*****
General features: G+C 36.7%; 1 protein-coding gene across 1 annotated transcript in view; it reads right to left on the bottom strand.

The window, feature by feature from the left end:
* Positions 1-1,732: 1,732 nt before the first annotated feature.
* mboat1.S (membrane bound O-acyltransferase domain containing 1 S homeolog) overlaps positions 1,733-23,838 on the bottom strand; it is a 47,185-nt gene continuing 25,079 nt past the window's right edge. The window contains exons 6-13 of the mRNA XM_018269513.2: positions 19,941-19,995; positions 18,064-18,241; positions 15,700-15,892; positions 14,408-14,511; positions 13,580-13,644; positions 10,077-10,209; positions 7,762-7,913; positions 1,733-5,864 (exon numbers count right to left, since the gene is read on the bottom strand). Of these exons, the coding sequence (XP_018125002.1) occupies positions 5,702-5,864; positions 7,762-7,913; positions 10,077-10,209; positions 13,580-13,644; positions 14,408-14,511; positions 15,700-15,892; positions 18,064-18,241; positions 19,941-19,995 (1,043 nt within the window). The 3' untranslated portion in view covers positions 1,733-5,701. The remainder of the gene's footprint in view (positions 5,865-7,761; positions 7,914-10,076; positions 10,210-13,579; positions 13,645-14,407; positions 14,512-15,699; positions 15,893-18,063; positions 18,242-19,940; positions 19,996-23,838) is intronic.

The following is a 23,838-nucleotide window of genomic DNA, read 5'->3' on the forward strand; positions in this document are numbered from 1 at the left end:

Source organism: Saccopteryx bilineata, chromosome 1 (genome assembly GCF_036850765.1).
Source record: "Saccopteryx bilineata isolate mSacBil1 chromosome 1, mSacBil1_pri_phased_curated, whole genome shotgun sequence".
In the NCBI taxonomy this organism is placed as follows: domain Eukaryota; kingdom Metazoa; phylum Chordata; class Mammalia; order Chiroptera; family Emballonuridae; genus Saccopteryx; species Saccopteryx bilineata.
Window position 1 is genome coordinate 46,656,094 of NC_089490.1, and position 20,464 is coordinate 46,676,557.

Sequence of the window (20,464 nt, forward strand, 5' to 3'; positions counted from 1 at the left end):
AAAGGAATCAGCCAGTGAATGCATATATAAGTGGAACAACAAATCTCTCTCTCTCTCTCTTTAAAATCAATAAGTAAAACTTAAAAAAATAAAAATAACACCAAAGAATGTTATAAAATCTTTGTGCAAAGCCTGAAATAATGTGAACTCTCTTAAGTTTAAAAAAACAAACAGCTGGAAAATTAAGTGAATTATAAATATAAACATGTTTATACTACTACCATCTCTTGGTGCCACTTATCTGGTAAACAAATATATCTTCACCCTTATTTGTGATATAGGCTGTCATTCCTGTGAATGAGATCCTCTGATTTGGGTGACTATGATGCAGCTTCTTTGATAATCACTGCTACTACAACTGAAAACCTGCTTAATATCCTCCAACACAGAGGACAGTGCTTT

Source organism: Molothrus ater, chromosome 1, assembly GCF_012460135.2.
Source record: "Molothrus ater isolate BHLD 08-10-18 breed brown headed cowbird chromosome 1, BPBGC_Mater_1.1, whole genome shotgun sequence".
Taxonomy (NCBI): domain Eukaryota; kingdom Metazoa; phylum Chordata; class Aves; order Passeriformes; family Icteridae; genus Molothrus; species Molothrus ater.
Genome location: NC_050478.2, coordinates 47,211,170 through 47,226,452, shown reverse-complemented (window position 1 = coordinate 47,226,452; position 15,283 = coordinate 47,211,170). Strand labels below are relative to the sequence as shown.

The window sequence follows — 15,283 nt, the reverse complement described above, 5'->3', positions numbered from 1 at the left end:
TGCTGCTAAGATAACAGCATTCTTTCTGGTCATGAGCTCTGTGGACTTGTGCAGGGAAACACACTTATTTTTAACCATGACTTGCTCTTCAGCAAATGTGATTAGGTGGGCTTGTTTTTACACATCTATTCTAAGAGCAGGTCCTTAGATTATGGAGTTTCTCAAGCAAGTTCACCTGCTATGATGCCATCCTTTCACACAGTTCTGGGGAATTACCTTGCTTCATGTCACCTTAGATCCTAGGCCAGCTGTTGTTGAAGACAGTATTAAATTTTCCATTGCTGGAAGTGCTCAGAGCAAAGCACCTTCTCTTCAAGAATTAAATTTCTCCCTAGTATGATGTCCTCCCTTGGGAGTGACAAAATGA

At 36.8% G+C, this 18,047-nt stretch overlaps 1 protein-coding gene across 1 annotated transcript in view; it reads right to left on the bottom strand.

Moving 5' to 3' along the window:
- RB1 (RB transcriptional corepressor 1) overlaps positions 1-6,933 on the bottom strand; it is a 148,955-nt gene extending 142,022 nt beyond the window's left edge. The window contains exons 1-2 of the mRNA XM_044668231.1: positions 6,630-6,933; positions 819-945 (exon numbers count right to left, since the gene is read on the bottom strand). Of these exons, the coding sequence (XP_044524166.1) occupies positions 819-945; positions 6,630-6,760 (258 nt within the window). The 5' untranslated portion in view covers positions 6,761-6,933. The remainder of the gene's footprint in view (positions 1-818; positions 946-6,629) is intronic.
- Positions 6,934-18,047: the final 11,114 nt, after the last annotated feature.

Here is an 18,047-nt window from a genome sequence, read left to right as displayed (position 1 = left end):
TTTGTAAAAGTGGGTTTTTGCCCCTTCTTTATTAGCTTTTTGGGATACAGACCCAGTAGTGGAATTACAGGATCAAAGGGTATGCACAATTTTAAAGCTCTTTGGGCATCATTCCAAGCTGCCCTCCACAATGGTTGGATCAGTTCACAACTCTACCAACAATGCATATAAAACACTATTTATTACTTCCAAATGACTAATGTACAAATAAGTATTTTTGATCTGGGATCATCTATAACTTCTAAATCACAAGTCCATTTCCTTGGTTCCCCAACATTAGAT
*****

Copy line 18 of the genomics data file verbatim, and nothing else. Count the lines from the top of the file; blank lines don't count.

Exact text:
At 36.8% G+C, this 18,047-nt stretch overlaps 1 protein-coding gene across 1 annotated transcript in view; it reads right to left on the bottom strand.